The food is something I’m trying to adapt to as it is very different to what I’m used to. It tends to be more porridge (which is different to that at home) and so I’m trying to perfect recipes on the electric hob ring we have! I have experimented with chicken and rice, bolognaise, pork and noodles. AND on my birthday weekend, I baked a chocolate cake in a friends oven!! YUM. However the electricity can be temperamental, as can the water supply which keeps getting cut off, sometimes for days at a time.

All the hard work at the school is being balanced out by the incredible sights I’m seeing over here. So far I have visited Omaruru Game Lodge with Riette, met up with the volunteers in Windhoek, travelled to Swakopmund, Walvis Bay and even Etosha National Park! (We were about a foot away from an elephant!!) The trips away really demonstrate how beautiful the country is and I love exploring it. I especially like the evenings when we go for sundown, sitting on top of a hill and watching as the sky flares orange and red and then fades to darkness, there is something very calming about it.

The biggest challenge I’ve faced so far is my partner leaving the project. Unfortunately Kerry struggled with life in such a different country and  so on October 14th (my nineteenth birthday!) she returned home to England. I had been in touch by email with John Fraser, the desk officer for Namibia, and after careful consideration I decided to try and stay out on the project, and help Omaruru as best I could by myself. Project Trust send volunteers out in pairs so that it is much safer to travel around your adopted country, so that you have someone else to discuss things with – two brains being better than one – and someone to help pick you up when you’re feeling low.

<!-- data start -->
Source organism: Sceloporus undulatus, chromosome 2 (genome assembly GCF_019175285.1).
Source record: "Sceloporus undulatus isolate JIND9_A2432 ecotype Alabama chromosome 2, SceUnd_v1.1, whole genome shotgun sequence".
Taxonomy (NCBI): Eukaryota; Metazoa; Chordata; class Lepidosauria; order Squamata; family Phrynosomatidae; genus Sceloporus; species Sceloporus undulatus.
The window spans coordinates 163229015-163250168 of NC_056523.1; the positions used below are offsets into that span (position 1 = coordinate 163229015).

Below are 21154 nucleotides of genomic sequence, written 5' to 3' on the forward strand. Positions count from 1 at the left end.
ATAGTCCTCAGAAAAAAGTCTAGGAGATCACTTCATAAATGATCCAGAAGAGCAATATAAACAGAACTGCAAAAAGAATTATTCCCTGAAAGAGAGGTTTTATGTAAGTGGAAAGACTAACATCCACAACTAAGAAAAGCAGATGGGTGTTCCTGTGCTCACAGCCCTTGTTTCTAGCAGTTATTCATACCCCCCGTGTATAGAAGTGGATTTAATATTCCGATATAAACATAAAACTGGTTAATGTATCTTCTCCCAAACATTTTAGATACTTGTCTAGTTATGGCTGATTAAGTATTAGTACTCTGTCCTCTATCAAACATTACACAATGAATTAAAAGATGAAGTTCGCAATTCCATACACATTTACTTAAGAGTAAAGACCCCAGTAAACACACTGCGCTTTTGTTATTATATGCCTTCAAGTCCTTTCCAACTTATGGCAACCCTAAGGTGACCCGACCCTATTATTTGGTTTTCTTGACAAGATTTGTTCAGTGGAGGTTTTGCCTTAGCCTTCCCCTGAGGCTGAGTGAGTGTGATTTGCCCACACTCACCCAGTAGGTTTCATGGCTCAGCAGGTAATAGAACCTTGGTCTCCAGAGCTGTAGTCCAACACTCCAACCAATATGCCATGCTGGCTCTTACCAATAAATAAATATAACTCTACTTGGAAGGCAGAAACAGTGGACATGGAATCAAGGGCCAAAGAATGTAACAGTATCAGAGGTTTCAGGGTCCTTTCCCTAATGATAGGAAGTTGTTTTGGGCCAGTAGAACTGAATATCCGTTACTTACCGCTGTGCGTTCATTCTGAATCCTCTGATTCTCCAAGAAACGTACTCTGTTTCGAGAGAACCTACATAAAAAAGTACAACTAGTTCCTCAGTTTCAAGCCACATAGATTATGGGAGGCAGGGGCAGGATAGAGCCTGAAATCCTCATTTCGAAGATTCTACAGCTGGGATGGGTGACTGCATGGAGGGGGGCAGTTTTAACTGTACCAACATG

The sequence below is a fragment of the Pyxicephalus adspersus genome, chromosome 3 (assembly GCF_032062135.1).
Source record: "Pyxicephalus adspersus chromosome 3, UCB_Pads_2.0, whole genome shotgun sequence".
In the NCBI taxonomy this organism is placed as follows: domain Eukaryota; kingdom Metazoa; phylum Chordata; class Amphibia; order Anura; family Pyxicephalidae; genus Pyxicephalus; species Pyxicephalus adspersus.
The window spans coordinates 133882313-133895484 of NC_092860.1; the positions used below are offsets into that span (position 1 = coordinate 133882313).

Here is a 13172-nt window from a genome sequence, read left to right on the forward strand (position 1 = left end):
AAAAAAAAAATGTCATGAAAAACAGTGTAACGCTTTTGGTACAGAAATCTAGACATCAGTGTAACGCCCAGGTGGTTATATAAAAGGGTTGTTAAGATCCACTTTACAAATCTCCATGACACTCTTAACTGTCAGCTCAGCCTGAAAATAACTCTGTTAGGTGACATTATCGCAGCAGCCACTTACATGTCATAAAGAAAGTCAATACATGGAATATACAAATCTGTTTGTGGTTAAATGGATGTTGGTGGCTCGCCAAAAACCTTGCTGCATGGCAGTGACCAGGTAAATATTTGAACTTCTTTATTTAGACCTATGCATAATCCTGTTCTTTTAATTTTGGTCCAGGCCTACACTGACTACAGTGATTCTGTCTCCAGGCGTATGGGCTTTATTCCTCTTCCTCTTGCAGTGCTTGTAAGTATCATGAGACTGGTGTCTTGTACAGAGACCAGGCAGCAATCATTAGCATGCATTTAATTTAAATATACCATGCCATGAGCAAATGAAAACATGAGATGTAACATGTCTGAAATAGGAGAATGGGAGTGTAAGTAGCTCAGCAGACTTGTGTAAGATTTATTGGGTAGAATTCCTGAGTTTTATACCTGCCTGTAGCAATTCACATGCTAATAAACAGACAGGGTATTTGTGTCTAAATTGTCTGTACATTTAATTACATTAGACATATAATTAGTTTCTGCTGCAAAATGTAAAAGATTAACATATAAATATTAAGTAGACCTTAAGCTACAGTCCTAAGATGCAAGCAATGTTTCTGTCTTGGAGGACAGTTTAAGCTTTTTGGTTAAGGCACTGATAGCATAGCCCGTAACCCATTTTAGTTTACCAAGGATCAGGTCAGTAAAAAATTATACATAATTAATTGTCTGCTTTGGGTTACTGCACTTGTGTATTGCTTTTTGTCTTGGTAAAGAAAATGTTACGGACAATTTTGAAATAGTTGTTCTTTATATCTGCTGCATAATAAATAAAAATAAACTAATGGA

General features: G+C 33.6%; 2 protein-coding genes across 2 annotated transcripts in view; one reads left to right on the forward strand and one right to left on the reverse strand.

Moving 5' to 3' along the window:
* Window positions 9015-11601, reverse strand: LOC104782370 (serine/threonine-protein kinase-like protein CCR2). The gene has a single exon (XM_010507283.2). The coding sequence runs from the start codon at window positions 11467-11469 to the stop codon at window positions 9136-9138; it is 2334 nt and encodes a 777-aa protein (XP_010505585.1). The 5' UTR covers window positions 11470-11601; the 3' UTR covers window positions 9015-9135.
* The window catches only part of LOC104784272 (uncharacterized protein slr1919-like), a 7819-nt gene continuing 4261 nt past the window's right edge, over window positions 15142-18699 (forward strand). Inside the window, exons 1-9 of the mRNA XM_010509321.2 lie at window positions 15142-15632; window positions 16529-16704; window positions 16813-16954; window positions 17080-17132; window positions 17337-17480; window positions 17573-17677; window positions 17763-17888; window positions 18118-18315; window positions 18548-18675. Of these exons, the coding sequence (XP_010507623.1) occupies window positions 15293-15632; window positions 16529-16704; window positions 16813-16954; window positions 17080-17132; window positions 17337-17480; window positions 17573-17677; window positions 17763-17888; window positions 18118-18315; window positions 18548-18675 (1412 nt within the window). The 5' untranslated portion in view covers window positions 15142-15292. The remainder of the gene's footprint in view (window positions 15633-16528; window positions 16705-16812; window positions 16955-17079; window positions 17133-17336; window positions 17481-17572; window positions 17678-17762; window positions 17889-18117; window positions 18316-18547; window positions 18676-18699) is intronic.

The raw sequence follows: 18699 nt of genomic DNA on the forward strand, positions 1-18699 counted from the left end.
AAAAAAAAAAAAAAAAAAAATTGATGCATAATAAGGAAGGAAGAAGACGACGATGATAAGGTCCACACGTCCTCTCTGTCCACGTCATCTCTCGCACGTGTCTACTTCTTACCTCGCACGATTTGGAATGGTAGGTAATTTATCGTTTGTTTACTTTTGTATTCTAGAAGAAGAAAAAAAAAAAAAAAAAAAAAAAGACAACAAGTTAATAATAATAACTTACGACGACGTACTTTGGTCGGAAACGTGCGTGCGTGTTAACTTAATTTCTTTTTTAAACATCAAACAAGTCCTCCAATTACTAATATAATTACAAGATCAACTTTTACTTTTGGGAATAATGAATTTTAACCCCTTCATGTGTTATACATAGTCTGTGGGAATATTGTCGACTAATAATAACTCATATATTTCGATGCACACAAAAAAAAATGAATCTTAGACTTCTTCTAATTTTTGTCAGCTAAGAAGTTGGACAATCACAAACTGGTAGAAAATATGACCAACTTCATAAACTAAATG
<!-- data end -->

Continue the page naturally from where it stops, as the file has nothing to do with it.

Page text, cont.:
Therefore being alone is definitely harder especially as I have some of Kerrys lessons as well as my own to teach now. So I’m trying to develop ways of coping on my own which I’m sure will be valuable skills for later life too. The other Namibia volunteers have been really supportive and I am really looking forward to seeing them all at Christmas, when we plan to do some more exploring of this wonderful country. So just four and a bit weeks to get through, then some quality time with my co-workers!! That will hopefully recharge my batteries ready for returning to the challenges the project brings in January.

Something that I keep reminding myself of is no matter how tough and stressful it can be, I hope I am helping out this community in some small way and helping to positively influence the lives of the children here. This is a once in a life time opportunity and I am extremely lucky to be experiencing it: the highs, the lows, and everything in between! Just like the Vivian Greene quote at the start of this report, Im getting a crash-course in learning to dance in the rain!

Katie Ingham

Omaruru Primary School


November 2013